“I know,” he said quietly. “She was worried about you.” Because Elizabeth had seen her share of violence—she didn’t deserve more. “I liked your grandmother.”

“When I came home last year, do you think I must have known somewhere that she would be gone less than a year later?” Elizabeth asked.

“I think you saw Emily’s grief when she visited you in California,” Jason said, “and her sorrow that Grandmother would miss her wedding, her children. You didn’t want that regret.”

“Maybe. I still grieve for everything Gram is going to miss,” Elizabeth said. “Cam and Evie won’t really remember her, but she loved them both. And that matters. There are photos. I’ll make sure they know her. And Lila.” She smiled, looking down at her ring, knowing that someday soon, Lila’s own wedding ring would rest beside it. “Do you believe in heaven?”

“I’m not sure,” Jason admitted. “I want to. It…” he hesitated. “It helps sometimes to think my grandmother looking over us. Looking out for Emily. And that Sam can see Evie.”

“I wish she could see her daughter,” Elizabeth said. She closed her eyes and rested her head against his shoulder. “Just for a minute. So she can see how happy, how bright and beautiful she is. I hope if she is out there, she knows that she made the right choice in trusting you with her daughter.” Tears burned behind her eyes. “I can’t imagine the grief of not knowing Cameron. Of never having more than that one moment.”

He hadn’t thought about Sam much in the last few months, which seemed odd now since he saw her daughter every day. He could remember last winter, when he’d thought about nothing but Sam and her wishes for Evie, her desire to keep her daughter away from Sonny and Carly.

“Did Diane file the petition for adoption?” Elizabeth asked after another moment. “’You didn’t delay it because of my grandmother—”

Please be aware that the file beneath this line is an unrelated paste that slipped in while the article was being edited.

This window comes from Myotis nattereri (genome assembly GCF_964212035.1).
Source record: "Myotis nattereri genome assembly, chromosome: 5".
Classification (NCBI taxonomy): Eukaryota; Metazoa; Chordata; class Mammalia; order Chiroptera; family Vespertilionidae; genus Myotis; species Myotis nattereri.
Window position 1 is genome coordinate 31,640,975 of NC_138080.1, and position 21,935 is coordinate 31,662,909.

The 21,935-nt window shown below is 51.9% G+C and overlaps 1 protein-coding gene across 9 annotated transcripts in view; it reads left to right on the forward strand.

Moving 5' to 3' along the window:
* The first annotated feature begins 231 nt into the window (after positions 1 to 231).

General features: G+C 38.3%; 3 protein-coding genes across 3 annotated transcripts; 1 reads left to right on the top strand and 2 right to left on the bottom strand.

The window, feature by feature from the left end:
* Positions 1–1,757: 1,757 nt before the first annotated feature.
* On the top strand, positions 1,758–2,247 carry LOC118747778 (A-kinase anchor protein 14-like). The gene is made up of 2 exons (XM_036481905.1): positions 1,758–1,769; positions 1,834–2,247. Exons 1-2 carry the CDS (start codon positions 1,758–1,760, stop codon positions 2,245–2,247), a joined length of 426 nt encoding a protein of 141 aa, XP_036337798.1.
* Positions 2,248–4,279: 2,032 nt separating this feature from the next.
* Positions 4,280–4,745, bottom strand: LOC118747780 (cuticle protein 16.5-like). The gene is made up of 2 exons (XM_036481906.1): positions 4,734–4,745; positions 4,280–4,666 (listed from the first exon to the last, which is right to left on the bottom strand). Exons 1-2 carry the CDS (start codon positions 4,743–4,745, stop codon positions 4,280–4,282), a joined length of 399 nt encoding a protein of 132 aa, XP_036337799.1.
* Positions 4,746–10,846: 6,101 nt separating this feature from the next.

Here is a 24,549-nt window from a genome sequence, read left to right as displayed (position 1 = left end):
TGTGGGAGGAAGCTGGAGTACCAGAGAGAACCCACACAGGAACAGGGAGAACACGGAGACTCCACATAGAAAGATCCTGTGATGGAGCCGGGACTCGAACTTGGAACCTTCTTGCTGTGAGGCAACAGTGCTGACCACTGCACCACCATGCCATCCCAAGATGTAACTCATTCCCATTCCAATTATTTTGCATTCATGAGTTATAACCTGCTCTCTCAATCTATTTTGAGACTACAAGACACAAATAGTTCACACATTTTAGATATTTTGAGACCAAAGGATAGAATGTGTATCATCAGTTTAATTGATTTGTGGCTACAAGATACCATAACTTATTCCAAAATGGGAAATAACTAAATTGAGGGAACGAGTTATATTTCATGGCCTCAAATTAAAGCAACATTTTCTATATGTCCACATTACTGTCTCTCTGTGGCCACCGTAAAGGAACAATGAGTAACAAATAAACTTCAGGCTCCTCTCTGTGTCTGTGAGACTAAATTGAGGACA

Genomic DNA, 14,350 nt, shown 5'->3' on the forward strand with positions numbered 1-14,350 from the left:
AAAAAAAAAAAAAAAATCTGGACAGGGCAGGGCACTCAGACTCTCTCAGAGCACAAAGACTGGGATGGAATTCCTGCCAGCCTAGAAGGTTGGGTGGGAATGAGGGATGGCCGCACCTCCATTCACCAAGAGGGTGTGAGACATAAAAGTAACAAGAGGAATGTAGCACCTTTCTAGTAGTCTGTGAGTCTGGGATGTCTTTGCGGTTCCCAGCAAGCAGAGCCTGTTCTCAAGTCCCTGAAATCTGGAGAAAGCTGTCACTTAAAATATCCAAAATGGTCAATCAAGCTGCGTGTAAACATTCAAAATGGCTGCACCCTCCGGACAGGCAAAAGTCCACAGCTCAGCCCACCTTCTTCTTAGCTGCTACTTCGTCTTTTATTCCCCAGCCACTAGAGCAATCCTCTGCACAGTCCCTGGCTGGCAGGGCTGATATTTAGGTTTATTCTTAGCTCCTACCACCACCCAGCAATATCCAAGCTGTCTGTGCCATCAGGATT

“No. Diane filed it yesterday,” he said. “Sonny has to be notified. Even though he terminated his rights and never challenged my guardianship, New York law requires him to know about it.”

“Do you think he’ll challenge the adoption?” she murmured.

“Maybe,” Jason admitted. “Diane isn’t worried. He’s had a year to go after custody, and the fact that he’s been in contact with me the entire time weighs against him. If we have to, we can bring his mental health into it. I called Courtney and asked if she would testify in a possible hearing.”

“Will she?” Elizabeth asked. “I mean, you and I have seen some of the behavior, but our testimony would be self-serving. His own sister—”

“She’s also my ex-wife,” Jason reminded her, “but Courtney said she would. It’s better for Evie and the boys not to be around Sonny. Not until he’s stable. And that…that may never happen.”

“I know I said I wanted something traditional,” Elizabeth said softly, “but I want to get married. Soon. I don’t want wait.” She lifted her head.

“Elizabeth, if you want—”

“I wanted that kind of wedding when I thought my grandmother would be there to walk me down the aisle,” she interrupted, “and when we had a prayer of having Sonny be a part of it. That’s never going to happen now. I hate it, but it just isn’t—”

“We don’t have to decide this now.” He stood and pulled her up with him. “We don’t,” he repeated when she opened her mouth. “Steven will still be there for you. And I can ask Johnny or Max to stand up with me. I want you to have something special. You deserve that—”

She sighed. “I just—I’ve been reminded lately that life is short.” Elizabeth dipped her head and closed her eyes, resting for her forehead against the smooth material of his black suit jacket. “I’m tired, Jason. Would it be horrible if we skipped the Brownstone? Would Bobbie be upset? I just want to go home with you and be with my children. I want to shut out the world for a while.”

“I’ll call Steven and let him know not to expect us.” He reached into his pocket for his cell, even as he lead her away from the casket. Elizabeth glanced over her shoulder one last time before they walked out of the church.